The Plaintiffs in their amended complaint and at trial apparently have tried to persuade the Court to read into the notice requirement that portion of the Act of May 21, 1943, P.L. 571 § 602 as amended, 72 P.S. § 5453.602(a) which requires in pertinent part that "real property shall be assessed at a value based upon an established pre-determined ratio, of which proper notice shall be given , not exceeding 75 per centum (75%) of its actual value..." (emphasis supplied). It is the view of the Court that this argument of Plaintiffs must be rejected for a number of reasons. First, the quoted portion of § 5453.602 cannot fairly be read into the requirements of § 5453.701. There is absolutely no case authority in Pennsylvania for reading the statutes that way. § 5453.701 does not explicitly require that the assessment change notice state the ratio of the assessed value to fair market value. Thus, it is the view of the Court that the Defendants did not violate § 5453.701.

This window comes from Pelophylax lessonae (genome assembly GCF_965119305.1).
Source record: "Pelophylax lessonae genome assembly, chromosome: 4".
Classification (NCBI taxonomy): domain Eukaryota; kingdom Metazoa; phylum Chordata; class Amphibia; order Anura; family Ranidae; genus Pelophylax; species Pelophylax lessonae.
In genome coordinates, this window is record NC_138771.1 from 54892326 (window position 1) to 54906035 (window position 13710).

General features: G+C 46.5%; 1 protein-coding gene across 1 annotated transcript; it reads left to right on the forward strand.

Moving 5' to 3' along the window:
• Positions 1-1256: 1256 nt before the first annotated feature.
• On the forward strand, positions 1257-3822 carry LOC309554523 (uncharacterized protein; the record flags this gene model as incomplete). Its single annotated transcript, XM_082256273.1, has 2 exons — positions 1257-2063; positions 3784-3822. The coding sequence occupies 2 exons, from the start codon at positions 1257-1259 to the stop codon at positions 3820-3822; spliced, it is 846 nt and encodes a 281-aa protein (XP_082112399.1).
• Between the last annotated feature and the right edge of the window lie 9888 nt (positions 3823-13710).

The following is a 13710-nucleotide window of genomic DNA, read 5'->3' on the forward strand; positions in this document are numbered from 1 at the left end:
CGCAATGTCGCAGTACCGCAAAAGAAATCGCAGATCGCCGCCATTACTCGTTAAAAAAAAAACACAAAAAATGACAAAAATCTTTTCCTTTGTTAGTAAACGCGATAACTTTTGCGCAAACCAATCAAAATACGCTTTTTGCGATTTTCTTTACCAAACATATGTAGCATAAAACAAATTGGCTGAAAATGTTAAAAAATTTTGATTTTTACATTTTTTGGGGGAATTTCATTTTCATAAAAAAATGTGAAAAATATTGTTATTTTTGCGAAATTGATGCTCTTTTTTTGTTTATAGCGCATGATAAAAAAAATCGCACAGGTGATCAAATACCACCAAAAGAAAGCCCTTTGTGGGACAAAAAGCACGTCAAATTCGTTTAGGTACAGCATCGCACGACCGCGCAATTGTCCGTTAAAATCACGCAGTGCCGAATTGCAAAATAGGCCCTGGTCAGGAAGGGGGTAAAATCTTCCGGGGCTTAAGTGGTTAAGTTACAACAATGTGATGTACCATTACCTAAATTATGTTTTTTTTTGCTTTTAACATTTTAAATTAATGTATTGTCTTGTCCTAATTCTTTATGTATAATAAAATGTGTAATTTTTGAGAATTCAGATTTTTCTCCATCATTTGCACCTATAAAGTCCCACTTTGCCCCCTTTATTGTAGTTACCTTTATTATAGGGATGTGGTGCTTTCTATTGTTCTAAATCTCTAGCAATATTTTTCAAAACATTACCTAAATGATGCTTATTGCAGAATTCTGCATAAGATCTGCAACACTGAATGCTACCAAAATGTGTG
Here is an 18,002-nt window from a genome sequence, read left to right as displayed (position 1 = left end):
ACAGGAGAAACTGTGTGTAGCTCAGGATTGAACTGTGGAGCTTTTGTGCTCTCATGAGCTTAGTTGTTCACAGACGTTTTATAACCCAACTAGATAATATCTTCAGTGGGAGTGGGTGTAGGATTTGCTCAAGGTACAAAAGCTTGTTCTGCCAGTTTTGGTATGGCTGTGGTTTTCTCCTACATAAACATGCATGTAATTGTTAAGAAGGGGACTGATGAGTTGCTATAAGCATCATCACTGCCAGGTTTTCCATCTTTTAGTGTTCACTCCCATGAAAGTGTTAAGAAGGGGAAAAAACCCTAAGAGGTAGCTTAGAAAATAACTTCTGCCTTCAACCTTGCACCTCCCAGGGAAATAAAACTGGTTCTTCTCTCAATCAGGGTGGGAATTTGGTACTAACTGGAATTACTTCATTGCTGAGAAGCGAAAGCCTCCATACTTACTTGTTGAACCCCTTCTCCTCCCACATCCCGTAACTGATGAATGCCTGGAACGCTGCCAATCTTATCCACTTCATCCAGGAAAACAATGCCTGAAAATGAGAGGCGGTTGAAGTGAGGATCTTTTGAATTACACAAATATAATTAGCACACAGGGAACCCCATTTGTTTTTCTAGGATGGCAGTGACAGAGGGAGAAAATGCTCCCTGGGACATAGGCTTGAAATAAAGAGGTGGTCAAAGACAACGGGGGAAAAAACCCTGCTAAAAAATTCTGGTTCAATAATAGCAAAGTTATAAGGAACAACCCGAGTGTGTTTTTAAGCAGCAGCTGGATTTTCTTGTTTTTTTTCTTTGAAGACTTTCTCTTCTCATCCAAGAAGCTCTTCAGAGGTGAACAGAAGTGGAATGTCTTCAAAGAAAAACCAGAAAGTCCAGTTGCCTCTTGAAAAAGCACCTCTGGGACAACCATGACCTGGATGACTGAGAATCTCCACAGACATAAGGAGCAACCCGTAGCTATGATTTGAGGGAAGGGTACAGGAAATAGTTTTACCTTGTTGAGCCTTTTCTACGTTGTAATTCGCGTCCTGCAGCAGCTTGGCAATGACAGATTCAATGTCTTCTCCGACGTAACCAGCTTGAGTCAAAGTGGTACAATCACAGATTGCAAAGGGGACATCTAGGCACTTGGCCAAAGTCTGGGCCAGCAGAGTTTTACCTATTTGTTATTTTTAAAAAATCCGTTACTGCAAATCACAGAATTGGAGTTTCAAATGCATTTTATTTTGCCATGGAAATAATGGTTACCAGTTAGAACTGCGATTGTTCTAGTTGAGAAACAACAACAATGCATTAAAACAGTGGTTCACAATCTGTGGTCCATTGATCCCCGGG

Second, it may be that the Defendants have violated § 602 in that they may not have given "proper notice" of the change of assessment ratio.Defendants submit that they have complied with § 5453.602 and in particular note that the minutes of the Bradford County Commissioners indicating that assessment ratio had been set at 25 per cent was attached to the cadastre.Notice of the cadastre's availability for inspection was published in several newspapers. Further, Defendants suggest that they have complied with § 5453.602(a) by satisfying the notice requirements set forth in § 5453.604. However, the Court need not reach that issue. The issue before the Court is whether the Plaintiffs have been deprived of a property interest without due process of law. Because the property interest involved in the above-captioned case is money possessed or at one time possessed by the Plaintiffs, the Court must focus upon whether the Plaintiffs have available to them the plain, speedy and efficient remedy to vindicate that interest. Clearly, at one time the parties had the right to appeal pursuant to 72 P.S. § 5453.701, et seq. This Court has found by finding of fact No. 19 that the change in the assessment value notices sent to the Plaintiffs informed them of such right. Thus, they were aware or should have been aware of the existence of the plain, speedy or efficient remedy for redress of their constitutional claims. See Tully v. Griffin, Inc ., 429 U.S. 68, 97 S. Ct. 219, 50 L. Ed. 2d 227 (1976). As a result, the Tax Injunction Act, 28 U.S.C. § 1341, bars this suit.